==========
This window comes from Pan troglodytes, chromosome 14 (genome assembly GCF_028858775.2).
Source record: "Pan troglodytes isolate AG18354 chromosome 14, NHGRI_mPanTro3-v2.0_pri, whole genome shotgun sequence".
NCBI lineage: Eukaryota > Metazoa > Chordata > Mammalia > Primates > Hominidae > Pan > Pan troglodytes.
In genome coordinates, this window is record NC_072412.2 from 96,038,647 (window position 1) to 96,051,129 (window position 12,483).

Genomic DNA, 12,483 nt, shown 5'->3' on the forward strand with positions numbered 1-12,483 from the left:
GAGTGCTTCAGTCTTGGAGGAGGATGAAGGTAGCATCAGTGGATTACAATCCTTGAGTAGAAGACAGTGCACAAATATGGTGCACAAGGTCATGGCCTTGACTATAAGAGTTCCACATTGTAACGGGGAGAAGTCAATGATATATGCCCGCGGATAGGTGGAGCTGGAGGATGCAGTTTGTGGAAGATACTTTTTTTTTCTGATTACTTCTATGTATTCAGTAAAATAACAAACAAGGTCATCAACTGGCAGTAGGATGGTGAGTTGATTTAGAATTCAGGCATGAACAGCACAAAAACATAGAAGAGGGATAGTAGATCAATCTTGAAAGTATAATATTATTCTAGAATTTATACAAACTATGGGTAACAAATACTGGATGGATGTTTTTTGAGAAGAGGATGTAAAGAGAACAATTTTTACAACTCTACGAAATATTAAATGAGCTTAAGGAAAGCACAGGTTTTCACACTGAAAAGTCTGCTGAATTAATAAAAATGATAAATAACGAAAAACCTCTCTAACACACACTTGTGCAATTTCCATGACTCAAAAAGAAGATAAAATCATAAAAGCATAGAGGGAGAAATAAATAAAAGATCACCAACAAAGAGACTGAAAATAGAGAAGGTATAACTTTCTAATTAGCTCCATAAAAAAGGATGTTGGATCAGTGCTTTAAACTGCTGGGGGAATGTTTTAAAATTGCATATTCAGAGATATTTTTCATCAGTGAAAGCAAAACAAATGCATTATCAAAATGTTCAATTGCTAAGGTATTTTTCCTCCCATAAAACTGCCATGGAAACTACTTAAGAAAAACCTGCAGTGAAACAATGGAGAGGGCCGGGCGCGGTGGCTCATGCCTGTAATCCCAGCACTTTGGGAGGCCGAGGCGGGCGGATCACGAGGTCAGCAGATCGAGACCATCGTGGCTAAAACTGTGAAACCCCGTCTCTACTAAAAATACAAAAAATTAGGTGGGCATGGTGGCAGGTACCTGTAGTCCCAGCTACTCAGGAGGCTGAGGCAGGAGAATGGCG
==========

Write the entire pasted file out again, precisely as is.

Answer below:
This window comes from Pan troglodytes, chromosome 14 (genome assembly GCF_028858775.2).
Source record: "Pan troglodytes isolate AG18354 chromosome 14, NHGRI_mPanTro3-v2.0_pri, whole genome shotgun sequence".
NCBI lineage: Eukaryota > Metazoa > Chordata > Mammalia > Primates > Hominidae > Pan > Pan troglodytes.
In genome coordinates, this window is record NC_072412.2 from 96,038,647 (window position 1) to 96,051,129 (window position 12,483).

Genomic DNA, 12,483 nt, shown 5'->3' on the forward strand with positions numbered 1-12,483 from the left:
GAGTGCTTCAGTCTTGGAGGAGGATGAAGGTAGCATCAGTGGATTACAATCCTTGAGTAGAAGACAGTGCACAAATATGGTGCACAAGGTCATGGCCTTGACTATAAGAGTTCCACATTGTAACGGGGAGAAGTCAATGATATATGCCCGCGGATAGGTGGAGCTGGAGGATGCAGTTTGTGGAAGATACTTTTTTTTTCTGATTACTTCTATGTATTCAGTAAAATAACAAACAAGGTCATCAACTGGCAGTAGGATGGTGAGTTGATTTAGAATTCAGGCATGAACAGCACAAAAACATAGAAGAGGGATAGTAGATCAATCTTGAAAGTATAATATTATTCTAGAATTTATACAAACTATGGGTAACAAATACTGGATGGATGTTTTTTGAGAAGAGGATGTAAAGAGAACAATTTTTACAACTCTACGAAATATTAAATGAGCTTAAGGAAAGCACAGGTTTTCACACTGAAAAGTCTGCTGAATTAATAAAAATGATAAATAACGAAAAACCTCTCTAACACACACTTGTGCAATTTCCATGACTCAAAAAGAAGATAAAATCATAAAAGCATAGAGGGAGAAATAAATAAAAGATCACCAACAAAGAGACTGAAAATAGAGAAGGTATAACTTTCTAATTAGCTCCATAAAAAAGGATGTTGGATCAGTGCTTTAAACTGCTGGGGGAATGTTTTAAAATTGCATATTCAGAGATATTTTTCATCAGTGAAAGCAAAACAAATGCATTATCAAAATGTTCAATTGCTAAGGTATTTTTCCTCCCATAAAACTGCCATGGAAACTACTTAAGAAAAACCTGCAGTGAAACAATGGAGAGGGCCGGGCGCGGTGGCTCATGCCTGTAATCCCAGCACTTTGGGAGGCCGAGGCGGGCGGATCACGAGGTCAGCAGATCGAGACCATCGTGGCTAAAACTGTGAAACCCCGTCTCTACTAAAAATACAAAAAATTAGGTGGGCATGGTGGCAGGTACCTGTAGTCCCAGCTACTCAGGAGGCTGAGGCAGGAGAATGGCG